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April 1, 2010

HFT's Bright Lights

By Michael Scotti

Last month, the prestigious Society of American Business Editors and Writers awarded Traders Magazine a 2009 prize for its reporting on the flash order controversy. That's quite an honor and puts this publication on a list alongside some of the nation's most prominent publications. The New York Times, for instance, won 13 awards. In our category of small magazines, the only other winners were Bloomberg Markets and CFO Magazine. Of course, flash orders became a national debate after our story was published last summer. Unfortunately, flash orders often got confused with high-frequency trading. But now that the flash-order topic has died, high-frequency trading is center stage. And, boy, are those lights bright.

Michael Scotti, Editorial Director

Sen. Ted Kaufman, D-Del., has been the leading voice for the SEC to take a hard look at high-frequency trading. He wants to know its impact on markets and investors. This issue has excerpts from Kaufman's sometimes fiery HFT speech on the Senate floor. But there are at least two sides to every issue. Opposite Kaufman's comments are those of Cameron Smith, a practitioner of high-frequency trading. The two pieces together offer some interesting and contrasting viewpoints. They also show Traders Magazine's desire to offer a balance of perspectives. Remaining objective in our coverage--trying to get the other side--is what drives us as a publication.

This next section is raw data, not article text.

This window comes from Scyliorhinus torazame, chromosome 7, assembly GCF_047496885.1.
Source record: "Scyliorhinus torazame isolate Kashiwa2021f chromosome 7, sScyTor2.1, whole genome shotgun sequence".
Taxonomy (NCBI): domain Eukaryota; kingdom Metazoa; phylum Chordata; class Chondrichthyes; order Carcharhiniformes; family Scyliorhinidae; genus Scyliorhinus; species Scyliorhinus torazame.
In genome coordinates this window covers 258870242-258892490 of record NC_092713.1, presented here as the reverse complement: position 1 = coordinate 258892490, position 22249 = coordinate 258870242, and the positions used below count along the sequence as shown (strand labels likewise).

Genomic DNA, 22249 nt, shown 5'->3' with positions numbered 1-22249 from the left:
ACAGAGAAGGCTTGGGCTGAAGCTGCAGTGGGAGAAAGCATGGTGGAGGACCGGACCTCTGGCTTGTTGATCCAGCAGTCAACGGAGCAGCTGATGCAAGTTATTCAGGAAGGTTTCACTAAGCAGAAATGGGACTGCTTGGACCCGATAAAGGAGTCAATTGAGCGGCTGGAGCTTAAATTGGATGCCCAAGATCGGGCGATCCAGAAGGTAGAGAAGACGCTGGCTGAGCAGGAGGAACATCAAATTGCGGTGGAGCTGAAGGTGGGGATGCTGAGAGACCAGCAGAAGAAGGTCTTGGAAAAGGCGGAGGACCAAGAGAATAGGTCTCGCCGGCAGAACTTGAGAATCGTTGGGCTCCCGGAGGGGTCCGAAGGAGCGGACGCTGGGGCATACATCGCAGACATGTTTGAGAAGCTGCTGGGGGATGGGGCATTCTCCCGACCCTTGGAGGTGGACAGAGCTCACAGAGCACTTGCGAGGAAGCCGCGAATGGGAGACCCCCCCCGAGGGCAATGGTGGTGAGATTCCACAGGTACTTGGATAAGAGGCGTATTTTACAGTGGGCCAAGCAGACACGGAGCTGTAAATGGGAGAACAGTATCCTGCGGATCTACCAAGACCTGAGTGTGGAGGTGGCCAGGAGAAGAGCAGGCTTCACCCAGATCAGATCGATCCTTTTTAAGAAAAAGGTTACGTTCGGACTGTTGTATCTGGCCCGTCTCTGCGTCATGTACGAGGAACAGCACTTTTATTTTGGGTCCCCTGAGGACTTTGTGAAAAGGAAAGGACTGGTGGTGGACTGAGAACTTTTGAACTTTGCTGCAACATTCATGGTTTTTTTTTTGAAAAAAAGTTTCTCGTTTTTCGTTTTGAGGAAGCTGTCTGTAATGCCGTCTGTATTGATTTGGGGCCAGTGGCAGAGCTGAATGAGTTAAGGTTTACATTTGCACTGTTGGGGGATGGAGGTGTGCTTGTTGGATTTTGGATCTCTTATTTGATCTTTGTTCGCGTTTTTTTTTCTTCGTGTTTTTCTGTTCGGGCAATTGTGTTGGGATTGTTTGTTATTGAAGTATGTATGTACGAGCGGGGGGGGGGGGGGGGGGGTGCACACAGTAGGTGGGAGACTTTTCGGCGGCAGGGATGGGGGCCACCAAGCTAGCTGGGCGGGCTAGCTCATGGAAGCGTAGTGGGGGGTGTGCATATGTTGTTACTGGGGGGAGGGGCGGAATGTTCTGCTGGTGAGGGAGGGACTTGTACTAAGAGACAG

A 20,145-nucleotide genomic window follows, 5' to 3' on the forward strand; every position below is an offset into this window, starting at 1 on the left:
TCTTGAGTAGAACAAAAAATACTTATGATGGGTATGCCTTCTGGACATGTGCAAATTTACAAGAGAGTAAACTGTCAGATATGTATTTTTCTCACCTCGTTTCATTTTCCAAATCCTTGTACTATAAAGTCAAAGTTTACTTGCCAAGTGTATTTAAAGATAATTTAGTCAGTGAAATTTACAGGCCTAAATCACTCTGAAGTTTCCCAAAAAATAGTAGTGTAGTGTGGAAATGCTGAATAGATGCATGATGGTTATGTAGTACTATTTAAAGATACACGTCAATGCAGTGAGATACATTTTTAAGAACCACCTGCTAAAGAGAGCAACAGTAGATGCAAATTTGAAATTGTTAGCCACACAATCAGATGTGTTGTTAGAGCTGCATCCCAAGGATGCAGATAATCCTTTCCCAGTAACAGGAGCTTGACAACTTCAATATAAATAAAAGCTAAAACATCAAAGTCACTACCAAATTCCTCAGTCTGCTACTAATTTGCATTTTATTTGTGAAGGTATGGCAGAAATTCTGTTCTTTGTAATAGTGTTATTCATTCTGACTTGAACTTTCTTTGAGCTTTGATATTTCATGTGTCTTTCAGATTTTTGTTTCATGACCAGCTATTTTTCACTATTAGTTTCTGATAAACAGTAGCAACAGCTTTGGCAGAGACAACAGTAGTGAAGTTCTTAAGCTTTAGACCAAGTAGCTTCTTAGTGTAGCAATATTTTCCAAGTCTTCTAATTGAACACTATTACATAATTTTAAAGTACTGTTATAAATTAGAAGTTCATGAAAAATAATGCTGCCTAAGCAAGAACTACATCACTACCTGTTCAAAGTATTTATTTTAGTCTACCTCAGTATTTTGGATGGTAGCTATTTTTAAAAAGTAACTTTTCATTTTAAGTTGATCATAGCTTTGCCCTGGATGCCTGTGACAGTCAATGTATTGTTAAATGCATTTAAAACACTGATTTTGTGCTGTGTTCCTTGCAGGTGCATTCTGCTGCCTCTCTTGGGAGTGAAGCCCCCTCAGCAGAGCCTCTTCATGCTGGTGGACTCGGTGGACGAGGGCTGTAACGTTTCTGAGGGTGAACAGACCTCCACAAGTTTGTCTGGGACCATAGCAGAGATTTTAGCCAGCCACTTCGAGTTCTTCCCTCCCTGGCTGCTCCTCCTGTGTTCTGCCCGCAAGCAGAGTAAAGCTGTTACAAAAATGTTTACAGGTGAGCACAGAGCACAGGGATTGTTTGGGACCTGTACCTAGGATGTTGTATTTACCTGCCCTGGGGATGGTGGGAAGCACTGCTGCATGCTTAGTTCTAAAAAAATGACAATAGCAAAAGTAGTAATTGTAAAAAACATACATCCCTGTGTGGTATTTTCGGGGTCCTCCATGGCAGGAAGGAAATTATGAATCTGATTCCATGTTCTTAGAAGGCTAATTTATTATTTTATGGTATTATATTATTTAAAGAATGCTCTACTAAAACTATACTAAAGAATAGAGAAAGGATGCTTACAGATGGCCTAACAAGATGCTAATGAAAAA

This month's cover story focuses on a type of high-frequency trader who anticipates orders and runs ahead of institutional orders. Reporter James Ramage conducted more than a dozen interviews for the story, representing a balance of institutional traders and high-frequency traders. "Both are really passionate," Ramage said. "Both have strong opinions on the issue." You can bet this story will not go away. High-frequency traders are a part of the SEC's Concept Release. And many of the issues surrounding these traders will be debated for months to come. The expression "speed kills" has never been more relevant than today for the buyside. One buysider with sellside experience explained that he is disadvantaged because his data feed is slower than the one HFTs have. "I'm dealing with a stale tape," he said. So, for example, if 20,000 shares are offered across all markets, that is not the real market, he said. For the same example, another buysider said that if he goes to sweep the 20,000 shares offered, he might get 1,500 shares and the stock is then offered up 2 cents. Answers will be forthcoming as you read more on this topic and thanks for your support. Enjoy the issue.

 

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